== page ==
A statue of civil-rights leader and educator Mary McLeod Bethune is getting support in both chambers of the Legislature as a replacement for a Confederate general who has long represented Florida in the U.S. Capitol.
Over the objection of a senator who decried “cultural purging,” the Senate Appropriations Committee on Wednesday voted 18-1 to support a proposal (SB 472 and SCR 184) aimed at replacing the statue of Confederate Gen. Edmund Kirby Smith in the National Statuary Hall in Washington.
“We're at a point in our history where we should recognize and embrace the diversity of our state,” former state Sen. Geraldine Thompson, an Orlando Democrat who initially pushed to replace the Smith statue, said while addressing the committee.
Bethune, who in 1904 founded what became Bethune-Cookman University in Daytona Beach, was president of the National Association of Colored Women, an appointee by President Herbert Hoover to the White House Conference on Child Health and served as an adviser to President Franklin Roosevelt. The university has offered to pay for the statue.
The Legislature voted in 2016 to replace the Smith statue during a nationwide backlash against Confederate symbols in the wake of the 2015 shooting deaths of nine African-American worshippers at a historic black church in Charleston, S.C.
However, lawmakers during the 2017 session did not reach agreement on whose likeness should replace Smith. In advance of the 2018 session, the House is also advancing a measure backing Bethune.
Sen. Dennis Baxley, an Ocala Republican who is the descendant of a Confederate soldier and who has defended the Confederate flag and memorials, said Bethune is worthy of the honor. But Baxley added that he opposed “dishonoring” Smith.
“Regrettably, I can't vote for this because I think it's supporting a continuation of cultural purging and dishonoring those who came before us,” Baxley said.
Meanwhile, several supporters of Smith said Wednesday the 2016 legislation isn't “set in stone” and lawmakers should reconsider the decision.
“Smith fought for what he believed,” said Barbara Hemingway, of American First Team Manatee. “By removing our artifacts and historical statues it only closes the conversation about what history teaches us. Those lessons are valuable to define ourselves and to help improve on them.”
The West Point-educated Smith was born in St. Augustine but had few ties to the state as an adult. After surrendering and taking an oath of loyalty so he could return from Cuba, Smith spent his remaining years as an educator in Tennessee.
Sen. Audrey Gibson, a Jacksonville who described Bethune as an “awesome woman,” rejected arguments that the change destroys history.
“Cultural purging is a war term,” Gibson said. “We're not at war here. We're here to talk about what's already been done actually —- taking down one statue of a great American and replacing that with another great American. I don't see anything about permanency.”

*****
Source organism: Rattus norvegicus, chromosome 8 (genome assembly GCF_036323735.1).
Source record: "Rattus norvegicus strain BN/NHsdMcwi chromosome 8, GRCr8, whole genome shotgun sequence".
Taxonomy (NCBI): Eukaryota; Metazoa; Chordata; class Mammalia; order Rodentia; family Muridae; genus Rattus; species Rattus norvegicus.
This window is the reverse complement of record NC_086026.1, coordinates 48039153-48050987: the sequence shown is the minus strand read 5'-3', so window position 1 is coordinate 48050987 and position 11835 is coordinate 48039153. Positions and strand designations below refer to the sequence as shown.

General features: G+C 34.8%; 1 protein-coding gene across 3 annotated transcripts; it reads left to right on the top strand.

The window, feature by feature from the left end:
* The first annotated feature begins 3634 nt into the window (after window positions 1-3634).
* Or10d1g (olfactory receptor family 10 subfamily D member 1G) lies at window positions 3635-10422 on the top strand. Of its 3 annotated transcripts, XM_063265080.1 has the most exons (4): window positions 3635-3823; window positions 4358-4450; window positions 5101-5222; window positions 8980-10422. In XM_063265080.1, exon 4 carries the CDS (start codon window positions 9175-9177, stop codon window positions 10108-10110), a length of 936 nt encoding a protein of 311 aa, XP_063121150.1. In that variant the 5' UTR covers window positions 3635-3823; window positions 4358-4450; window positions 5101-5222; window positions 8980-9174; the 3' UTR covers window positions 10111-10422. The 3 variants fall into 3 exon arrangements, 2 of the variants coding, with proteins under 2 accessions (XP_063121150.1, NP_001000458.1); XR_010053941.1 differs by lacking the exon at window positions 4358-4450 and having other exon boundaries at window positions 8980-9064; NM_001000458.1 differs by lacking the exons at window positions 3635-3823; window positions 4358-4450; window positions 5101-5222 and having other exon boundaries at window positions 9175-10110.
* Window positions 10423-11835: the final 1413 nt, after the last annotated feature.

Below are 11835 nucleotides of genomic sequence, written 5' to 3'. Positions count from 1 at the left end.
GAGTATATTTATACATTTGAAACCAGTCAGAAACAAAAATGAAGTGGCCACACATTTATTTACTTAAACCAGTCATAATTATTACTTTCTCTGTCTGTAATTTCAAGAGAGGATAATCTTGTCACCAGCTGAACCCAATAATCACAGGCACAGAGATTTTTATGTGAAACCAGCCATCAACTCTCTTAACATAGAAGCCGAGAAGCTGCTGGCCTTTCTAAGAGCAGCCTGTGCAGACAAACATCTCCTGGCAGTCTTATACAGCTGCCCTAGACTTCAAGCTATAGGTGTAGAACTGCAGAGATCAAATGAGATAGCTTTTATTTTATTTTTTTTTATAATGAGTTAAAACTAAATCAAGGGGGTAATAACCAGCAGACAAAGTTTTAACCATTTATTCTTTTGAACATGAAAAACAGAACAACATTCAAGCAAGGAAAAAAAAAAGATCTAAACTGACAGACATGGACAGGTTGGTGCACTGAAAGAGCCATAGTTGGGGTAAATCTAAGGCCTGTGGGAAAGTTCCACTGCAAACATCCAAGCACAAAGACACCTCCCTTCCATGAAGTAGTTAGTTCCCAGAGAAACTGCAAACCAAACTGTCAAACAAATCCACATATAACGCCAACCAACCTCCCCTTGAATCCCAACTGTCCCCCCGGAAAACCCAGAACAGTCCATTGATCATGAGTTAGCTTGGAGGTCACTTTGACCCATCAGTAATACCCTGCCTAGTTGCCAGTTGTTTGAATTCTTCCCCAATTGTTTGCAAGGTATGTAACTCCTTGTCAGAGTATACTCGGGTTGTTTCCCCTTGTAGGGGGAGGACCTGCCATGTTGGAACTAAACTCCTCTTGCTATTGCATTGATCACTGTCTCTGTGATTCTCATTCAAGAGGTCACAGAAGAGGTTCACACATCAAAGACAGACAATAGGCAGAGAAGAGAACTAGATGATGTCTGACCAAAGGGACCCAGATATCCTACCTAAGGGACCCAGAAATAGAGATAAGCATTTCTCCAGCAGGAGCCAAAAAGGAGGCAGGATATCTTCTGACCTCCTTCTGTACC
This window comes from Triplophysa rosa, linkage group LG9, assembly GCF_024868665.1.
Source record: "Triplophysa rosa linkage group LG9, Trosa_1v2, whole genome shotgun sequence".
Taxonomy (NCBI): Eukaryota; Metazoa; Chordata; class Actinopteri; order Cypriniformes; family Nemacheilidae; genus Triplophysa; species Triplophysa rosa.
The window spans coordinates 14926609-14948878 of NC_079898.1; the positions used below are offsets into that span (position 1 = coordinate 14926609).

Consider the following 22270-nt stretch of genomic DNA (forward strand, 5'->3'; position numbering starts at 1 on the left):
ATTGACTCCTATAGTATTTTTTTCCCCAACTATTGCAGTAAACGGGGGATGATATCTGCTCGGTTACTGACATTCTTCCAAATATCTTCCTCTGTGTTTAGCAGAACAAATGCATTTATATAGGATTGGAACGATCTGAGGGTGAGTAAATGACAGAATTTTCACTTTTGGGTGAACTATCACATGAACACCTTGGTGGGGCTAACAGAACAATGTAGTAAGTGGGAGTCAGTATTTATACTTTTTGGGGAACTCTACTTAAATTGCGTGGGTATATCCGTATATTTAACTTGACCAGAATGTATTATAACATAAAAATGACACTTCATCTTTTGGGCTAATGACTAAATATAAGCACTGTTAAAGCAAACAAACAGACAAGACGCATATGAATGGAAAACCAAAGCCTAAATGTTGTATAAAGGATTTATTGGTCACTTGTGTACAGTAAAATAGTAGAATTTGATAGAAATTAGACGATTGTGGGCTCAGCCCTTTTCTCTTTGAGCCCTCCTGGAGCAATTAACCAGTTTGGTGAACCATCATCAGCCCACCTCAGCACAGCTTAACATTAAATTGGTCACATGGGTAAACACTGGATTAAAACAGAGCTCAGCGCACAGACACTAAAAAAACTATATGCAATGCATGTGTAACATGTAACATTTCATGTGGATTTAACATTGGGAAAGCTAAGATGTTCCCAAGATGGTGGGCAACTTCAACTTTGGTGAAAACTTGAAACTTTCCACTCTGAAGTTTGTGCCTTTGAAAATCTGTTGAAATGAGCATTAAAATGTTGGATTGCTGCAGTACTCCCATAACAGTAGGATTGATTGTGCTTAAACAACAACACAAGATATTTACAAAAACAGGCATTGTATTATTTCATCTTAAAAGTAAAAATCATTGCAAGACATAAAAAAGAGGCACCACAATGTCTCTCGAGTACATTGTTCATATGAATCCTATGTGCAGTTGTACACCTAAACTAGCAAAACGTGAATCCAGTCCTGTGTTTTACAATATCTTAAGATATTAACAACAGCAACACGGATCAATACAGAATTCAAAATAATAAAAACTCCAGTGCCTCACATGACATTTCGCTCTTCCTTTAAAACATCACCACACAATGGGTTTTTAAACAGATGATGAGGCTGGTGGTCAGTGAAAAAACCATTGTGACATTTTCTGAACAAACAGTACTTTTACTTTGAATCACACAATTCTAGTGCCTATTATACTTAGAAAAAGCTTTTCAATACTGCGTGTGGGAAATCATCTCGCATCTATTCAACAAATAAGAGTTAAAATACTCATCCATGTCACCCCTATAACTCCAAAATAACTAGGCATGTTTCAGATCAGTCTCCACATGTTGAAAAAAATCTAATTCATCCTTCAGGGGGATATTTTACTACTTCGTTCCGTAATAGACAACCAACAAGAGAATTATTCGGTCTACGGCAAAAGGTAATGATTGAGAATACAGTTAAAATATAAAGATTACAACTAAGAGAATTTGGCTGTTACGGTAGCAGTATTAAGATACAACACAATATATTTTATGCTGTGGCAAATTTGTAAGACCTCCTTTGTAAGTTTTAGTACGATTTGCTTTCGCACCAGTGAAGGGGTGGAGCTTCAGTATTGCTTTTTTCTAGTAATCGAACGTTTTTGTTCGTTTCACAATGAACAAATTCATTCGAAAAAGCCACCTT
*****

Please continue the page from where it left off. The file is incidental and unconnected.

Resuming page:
Democrats' demands for a replacement grew this summer in the wake of a white nationalist rally in Charlottesville, Va., that turned deadly. A plan to remove a statue of Confederate Gen. Robert E. Lee helped spur the Charlottesville rally.
Florida State University student Cynthia Colas said statues such as the Smith statue represent those who fought for inequality and stand as a “slap in the face” to many African-Americans like herself.
“We must cease and desist from honoring those who fought for minority enslavement and segregation,” Colas told the committee.
During the 2017 session, the Senate advanced a measure in support of Bethune. But there was no House version. Instead, a bill was proposed in the House for the honor to go to Everglades activist and writer Marjory Stoneman Douglas.
A panel known as the Great Floridians Committee last year nominated three possible candidates to replace Smith. In addition to Bethune and Douglas, the other nominee was George Washington Jenkins Jr., founder of Lakeland-based Publix supermarket chain.
Each state gets two representatives at the statuary hall, and Smith has represented Florida since 1922.
Florida's other representative in the hall is John Gorrie, widely considered the father of air conditioning.
Sen. Kelli Stargel, a Lakeland Republican who voted against the removal of the Smith statue in 2016, supported the Bethune proposal on Wednesday. But she said she might propose legislation to replace Gorrie with Jenkins and to establish a home in Florida for Smith's statue.
“I want to make sure that we take the statues, who were there representing the state of Florida, and honorably put them in another place so that they can be enjoyed as a landmark, an ancient landmark for the history of the state of Florida,” Stargel said.
The measures advanced Tuesday, a bill and resolution, must now go through the Rules Committee to reach the Senate floor during the 2018 session, which starts in January.
In the House, the Government Accountability Committee has overwhelmingly supported its version of the statue replacement. The measure (HB 139) must get through the House Appropriations Committee before going before the full House.